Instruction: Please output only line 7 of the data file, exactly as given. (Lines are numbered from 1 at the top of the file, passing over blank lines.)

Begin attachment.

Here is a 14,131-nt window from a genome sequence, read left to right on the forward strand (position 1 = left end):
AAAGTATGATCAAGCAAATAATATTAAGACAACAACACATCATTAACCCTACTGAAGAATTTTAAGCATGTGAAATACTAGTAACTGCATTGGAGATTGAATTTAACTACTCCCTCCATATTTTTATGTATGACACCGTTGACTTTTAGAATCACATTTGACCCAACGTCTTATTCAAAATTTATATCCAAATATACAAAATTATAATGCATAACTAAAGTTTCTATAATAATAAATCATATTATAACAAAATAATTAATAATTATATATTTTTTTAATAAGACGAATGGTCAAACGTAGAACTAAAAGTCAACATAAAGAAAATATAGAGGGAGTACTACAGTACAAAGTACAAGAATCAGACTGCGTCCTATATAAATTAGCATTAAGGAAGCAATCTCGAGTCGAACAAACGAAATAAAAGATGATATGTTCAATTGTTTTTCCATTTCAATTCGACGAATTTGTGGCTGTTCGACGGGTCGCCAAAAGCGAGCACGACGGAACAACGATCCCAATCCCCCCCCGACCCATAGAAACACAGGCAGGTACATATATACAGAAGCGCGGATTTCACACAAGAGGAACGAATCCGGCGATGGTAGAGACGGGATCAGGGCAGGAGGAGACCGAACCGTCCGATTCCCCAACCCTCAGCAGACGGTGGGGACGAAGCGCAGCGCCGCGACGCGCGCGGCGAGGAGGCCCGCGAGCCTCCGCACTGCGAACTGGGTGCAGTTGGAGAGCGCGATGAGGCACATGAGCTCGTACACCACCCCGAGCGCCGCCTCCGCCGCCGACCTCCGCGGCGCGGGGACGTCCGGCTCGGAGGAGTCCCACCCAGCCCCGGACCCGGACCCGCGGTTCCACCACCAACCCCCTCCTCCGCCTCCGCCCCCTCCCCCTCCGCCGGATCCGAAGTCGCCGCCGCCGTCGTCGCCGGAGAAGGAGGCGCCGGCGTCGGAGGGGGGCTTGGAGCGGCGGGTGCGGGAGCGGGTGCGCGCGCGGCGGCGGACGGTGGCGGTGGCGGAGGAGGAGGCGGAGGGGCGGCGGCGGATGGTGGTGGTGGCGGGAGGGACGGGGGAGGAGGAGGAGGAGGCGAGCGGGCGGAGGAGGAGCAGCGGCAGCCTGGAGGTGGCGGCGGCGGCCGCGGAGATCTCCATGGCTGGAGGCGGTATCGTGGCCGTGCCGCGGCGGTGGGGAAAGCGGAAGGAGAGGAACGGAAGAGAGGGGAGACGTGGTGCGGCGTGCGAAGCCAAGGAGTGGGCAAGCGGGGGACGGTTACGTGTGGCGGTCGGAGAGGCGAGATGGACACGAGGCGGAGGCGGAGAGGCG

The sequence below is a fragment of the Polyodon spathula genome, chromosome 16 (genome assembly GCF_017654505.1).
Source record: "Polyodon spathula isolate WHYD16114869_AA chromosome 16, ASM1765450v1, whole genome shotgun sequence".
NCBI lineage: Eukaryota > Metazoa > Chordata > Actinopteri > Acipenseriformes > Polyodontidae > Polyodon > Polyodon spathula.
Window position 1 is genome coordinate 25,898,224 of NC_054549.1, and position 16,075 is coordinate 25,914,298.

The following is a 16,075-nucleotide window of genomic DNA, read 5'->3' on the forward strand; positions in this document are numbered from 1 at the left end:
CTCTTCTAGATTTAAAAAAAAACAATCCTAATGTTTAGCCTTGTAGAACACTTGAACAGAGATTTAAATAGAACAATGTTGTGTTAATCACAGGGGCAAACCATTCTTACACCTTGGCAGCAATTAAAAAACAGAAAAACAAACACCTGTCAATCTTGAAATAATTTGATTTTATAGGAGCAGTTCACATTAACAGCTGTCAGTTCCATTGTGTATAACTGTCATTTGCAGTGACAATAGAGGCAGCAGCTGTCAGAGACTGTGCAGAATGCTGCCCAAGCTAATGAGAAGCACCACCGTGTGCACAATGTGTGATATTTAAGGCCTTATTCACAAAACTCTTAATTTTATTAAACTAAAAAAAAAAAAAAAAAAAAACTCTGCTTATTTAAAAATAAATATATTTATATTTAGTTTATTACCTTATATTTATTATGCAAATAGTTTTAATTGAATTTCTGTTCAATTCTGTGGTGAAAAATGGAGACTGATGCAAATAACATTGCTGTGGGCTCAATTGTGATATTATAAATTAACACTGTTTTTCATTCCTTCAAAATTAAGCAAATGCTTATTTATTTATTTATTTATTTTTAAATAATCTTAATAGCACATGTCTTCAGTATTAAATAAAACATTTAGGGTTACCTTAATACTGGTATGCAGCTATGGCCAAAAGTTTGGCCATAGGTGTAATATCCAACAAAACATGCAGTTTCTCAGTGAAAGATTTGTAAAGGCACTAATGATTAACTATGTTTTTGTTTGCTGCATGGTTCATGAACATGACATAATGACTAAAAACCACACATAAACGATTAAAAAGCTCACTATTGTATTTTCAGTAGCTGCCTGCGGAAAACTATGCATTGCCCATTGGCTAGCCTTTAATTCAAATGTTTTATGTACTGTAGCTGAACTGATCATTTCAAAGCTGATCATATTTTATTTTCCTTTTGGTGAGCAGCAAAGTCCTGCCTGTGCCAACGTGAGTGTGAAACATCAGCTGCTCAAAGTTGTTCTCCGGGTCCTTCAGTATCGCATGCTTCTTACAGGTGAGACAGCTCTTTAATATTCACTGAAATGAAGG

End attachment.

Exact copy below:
The following is a 16,075-nucleotide window of genomic DNA, read 5'->3' on the forward strand; positions in this document are numbered from 1 at the left end: